*****RENDER THE SURVIVAL PROPORTION FOR DATA SET 1 ;
proc sgrender data=mylib.specific_bymixed template=survival_surface_3d;
title 'Figure 8A';
dynamic var1='rect' var2="DOF_FIRST_TX" var3="esurvival" ;
where source='A';
run;
*****RENDER THE SURVIVAL PROPORTION FOR DATA SET 2;
proc sgrender data=mylib.specific_bymixed template=survival_surface_3d;
title 'Figure 8C';
dynamic var1='rect' var2="DOF_FIRST_TX" var3="esurvival" ;
where source='B';
run;
*****RENDER THE CONFIDENCE INTERVAL FOR DATA SET 1 ;
proc sgrender data=mylib.specific_bymixed template=ci_surface_3d;
title 'Figure 8B';
dynamic var1='rect' var2="DOF_FIRST_TX" var3="Eucl" var4="Elcl";
where source='A';
run;
*****RENDER THE CONFIDENCE INTERVAL FOR DATA SET 2 ;
proc sgrender data=mylib.specific_bymixed template=ci_surface_3d;
title 'Figure 8D';
dynamic var1='rect' var2="DOF_FIRST_TX" var3="Eucl" var4="Elcl";
where source='B';
run;
***** MAKE THE CROSS SECTIONS OF SURVIVAL CURVES BY PROC SGPANEL;
proc sgpanel data=mylib.specific_bymixed(where=(rect in (38.5, 39,39.5, 40, 40.5,41, 41.5 ))); /*choose 7 temperatures to output*/
title 'Figure 8E';
panelby rect source/ layout=lattice novarname columns=7; /*decide the 2X7 configuration of the panel*/
band x=DOF_FIRST_TX lower=Elcl upper=Eucl; /*draw the confidence intervals*/
series x=DOF_FIRST_TX y=Esurvival; /*draw the survival curves*/
run;
**********END*********;

********************END OF THE PROGRAM********************;
9月 222010
 


Business understanding: A Healthcare company would like to know how the health status and personal information of a patient would influence his/her total health care expense.
Data understanding: The target variable is the total health cost (interval). Besides it, there are 40 input variables, such as sex, age, income, marital status, disease indicator, etc. A multiple linear regression is needed to predict the total health cost according the patients’ overall situation.
Data preparation: The data has already been cleaned. Since the target variable is highly skewed, a log transformation is applied. In each variable, any missing or inapplicable value is indicated by ‘-1’. Some variables, such as education level, are aggregated into ordinal variable.
Modeling: Proc Glmselect is used to construct the linear models. The raw data is divided into two parts. A stepwise method is used to select significant parameters.
Model evaluation: The fit statistics on the validation dataset is used to evaluate the performance of the model. The final model is eventually determined by validation average standard error (ASE).
Deployment: The GLM formula can be outputted and implemented by Proc Score in the future.

Acknowledgment: Dr. Goutam Chakraborty. Department of Marketing. Oklahoma State University.

ods html;
ods graphics on;
proc select data=USHETH seed=93093 plots(stepaxis=number)=all;
partition fraction(validate=0.5);
class sex census_region marital_status years_educ highest_degree served_armed_forces foodstamps_purchase more_than_one_job wears_eyeglasses person_blind wear_hearing_aid is_deaf person_weight numb_visits dental_checkup cholest_lst_chck last_checkup last_flushot lost_all_teeth last_psa last_pap_smear last_breast_exam last_mammogram bld_stool_tst sigmoidoscopy_colonoscopy wear_seat_belt high_blood_pressure_diag heart_disease_diag angina_diagnosis heart_attack other_heart_disease stroke_diagnosis emphysema_diagnosis joint_pain currently_smoke asthma_diagnosis diabetes_diag_binary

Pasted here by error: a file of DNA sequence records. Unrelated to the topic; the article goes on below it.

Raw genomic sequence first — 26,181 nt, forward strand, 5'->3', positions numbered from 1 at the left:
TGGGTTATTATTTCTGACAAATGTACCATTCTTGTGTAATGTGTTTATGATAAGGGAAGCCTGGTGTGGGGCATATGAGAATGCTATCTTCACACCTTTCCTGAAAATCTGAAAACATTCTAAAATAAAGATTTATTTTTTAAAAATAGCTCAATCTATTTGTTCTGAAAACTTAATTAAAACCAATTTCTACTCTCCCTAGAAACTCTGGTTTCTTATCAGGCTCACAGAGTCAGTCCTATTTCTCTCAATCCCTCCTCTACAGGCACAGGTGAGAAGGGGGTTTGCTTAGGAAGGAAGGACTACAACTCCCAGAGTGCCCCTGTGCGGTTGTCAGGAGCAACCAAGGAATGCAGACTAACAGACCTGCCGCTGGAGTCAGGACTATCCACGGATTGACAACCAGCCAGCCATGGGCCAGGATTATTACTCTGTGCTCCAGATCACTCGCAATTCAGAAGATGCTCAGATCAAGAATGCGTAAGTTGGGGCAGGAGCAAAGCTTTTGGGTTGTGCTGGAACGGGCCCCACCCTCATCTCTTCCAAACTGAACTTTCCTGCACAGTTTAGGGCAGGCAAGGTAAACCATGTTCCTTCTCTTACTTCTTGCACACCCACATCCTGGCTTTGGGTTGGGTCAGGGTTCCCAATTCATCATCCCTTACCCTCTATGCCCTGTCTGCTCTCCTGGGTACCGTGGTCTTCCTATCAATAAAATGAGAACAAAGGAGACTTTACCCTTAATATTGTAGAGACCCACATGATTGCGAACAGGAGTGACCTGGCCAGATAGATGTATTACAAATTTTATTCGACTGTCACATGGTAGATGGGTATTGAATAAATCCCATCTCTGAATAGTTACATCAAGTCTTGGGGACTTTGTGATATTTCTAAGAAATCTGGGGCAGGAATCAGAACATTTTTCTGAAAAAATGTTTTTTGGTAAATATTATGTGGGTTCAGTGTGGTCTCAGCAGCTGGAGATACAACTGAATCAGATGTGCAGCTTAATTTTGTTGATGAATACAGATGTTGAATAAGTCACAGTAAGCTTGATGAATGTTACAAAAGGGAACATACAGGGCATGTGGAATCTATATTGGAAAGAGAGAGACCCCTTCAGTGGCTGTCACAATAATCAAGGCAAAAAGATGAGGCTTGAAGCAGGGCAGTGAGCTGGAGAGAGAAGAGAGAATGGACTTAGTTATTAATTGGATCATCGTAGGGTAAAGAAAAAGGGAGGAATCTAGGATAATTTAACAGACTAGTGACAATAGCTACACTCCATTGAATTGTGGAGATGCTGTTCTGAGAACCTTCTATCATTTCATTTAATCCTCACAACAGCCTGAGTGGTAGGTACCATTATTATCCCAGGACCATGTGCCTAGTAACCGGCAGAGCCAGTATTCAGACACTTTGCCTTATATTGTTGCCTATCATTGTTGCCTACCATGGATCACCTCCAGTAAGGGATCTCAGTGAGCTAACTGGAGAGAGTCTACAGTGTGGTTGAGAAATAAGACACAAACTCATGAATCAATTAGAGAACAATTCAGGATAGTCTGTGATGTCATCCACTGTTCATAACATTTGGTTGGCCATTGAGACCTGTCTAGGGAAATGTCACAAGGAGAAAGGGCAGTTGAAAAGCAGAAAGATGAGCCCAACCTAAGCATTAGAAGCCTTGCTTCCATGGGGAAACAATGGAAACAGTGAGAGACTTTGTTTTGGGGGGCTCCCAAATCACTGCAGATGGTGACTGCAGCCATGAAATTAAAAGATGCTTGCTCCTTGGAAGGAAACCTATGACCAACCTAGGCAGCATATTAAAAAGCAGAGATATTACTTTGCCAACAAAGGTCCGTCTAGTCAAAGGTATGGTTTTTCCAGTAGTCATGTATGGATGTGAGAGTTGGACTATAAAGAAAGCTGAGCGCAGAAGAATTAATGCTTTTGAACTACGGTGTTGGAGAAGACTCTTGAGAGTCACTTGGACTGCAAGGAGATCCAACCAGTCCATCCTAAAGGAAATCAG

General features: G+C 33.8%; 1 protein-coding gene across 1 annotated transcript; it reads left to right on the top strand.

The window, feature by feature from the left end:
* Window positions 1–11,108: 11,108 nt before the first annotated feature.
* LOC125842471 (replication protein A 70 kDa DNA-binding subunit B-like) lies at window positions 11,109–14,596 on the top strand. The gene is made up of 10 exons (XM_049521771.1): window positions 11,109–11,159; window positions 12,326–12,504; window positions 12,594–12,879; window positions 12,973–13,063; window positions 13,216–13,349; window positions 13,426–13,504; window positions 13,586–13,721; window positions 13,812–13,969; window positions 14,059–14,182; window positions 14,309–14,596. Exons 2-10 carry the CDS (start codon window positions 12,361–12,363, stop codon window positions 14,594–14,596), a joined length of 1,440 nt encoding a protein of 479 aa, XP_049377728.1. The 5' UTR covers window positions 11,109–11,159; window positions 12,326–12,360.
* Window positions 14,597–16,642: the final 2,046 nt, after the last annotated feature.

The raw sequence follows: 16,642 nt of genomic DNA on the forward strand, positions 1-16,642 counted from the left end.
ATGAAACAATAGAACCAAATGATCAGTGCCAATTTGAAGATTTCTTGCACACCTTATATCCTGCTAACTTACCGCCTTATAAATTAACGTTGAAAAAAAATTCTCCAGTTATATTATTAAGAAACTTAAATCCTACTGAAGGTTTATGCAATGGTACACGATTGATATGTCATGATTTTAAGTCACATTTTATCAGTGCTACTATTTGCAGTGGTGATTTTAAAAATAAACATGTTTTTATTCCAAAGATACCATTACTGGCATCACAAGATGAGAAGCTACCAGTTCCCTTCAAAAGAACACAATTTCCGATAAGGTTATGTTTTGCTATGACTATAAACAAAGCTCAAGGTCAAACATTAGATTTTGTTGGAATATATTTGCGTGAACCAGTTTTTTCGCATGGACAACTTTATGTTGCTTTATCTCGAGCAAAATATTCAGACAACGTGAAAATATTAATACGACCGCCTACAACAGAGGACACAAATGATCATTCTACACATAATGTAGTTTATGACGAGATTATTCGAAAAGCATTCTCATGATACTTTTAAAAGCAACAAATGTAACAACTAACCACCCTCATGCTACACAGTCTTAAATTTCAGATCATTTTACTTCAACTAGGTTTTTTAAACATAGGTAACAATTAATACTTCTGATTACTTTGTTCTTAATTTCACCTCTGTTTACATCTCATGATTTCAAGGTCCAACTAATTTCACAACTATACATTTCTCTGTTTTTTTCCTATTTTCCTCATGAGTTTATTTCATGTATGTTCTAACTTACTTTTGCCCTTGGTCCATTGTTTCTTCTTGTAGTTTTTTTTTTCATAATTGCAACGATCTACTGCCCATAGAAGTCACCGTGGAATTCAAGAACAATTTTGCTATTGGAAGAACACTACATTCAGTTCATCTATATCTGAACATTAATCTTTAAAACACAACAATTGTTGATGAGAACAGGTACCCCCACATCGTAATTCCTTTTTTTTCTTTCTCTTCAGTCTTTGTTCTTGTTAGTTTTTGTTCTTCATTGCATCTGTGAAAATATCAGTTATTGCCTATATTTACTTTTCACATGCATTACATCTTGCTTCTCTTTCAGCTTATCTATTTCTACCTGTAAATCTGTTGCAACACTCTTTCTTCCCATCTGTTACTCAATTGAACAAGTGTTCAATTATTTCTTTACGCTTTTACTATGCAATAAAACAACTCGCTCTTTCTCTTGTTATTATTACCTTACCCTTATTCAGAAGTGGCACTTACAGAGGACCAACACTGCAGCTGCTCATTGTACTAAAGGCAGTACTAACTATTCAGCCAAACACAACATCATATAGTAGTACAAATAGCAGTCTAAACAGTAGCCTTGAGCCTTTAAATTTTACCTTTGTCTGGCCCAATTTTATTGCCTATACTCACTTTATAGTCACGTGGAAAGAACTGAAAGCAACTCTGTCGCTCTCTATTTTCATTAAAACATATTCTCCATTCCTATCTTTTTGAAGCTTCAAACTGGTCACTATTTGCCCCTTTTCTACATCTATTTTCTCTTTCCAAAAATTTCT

;
model log_totalexp=sex census_region age marital_status years_educ highest_degree served_armed_forces foodstamps_purchase total_income more_than_one_job wears_eyeglasses person_blind wear_hearing_aid is_deaf person_weight numb_visits dental_checkup cholest_lst_chck last_checkup last_flushot lost_all_teeth last_psa last_pap_smear last_breast_exam last_mammogram bld_stool_tst sigmoidoscopy_colonoscopy wear_seat_belt high_blood_pressure_diag heart_disease_diag angina_diagnosis heart_attack other_heart_disease stroke_diagnosis emphysema_diagnosis joint_pain currently_smoke asthma_diagnosis child_bmi adult_bmi diabetes_diag_binary
/selecion=stepwise(stop=validate select=sl)
;
output out=outdata;
run;
ods graphics off;
ods html close;
8月 232010
 

Situation: For a telecommunication company, there are a training dataset of 18,000 customers and a scoring dataset of 2,000 customers.
Task:Find potential 3G users from the existent 2G users to increase ARPU and MARPU
Action: Trained models by decision tree, neural network and logistic regression on SAS EM 5.2.
Result: Proposed tailed device and service, promotion channel, and branding image strategy for segments; Formed an ensemble model with misclassification rate <.04 and Impremented the model.

/*VERY BEGINNING: DATA TRANSFER FOR MODELING BY SAS ENTERPRISE MINER*/
options noxwait noxsync;
dm 'x "cd D:\";';
dm 'x " md mylib" ';
dm 'x "xcopy d:\matchresult\*.*/D/E/S/R/Y/A d:\mylib " ';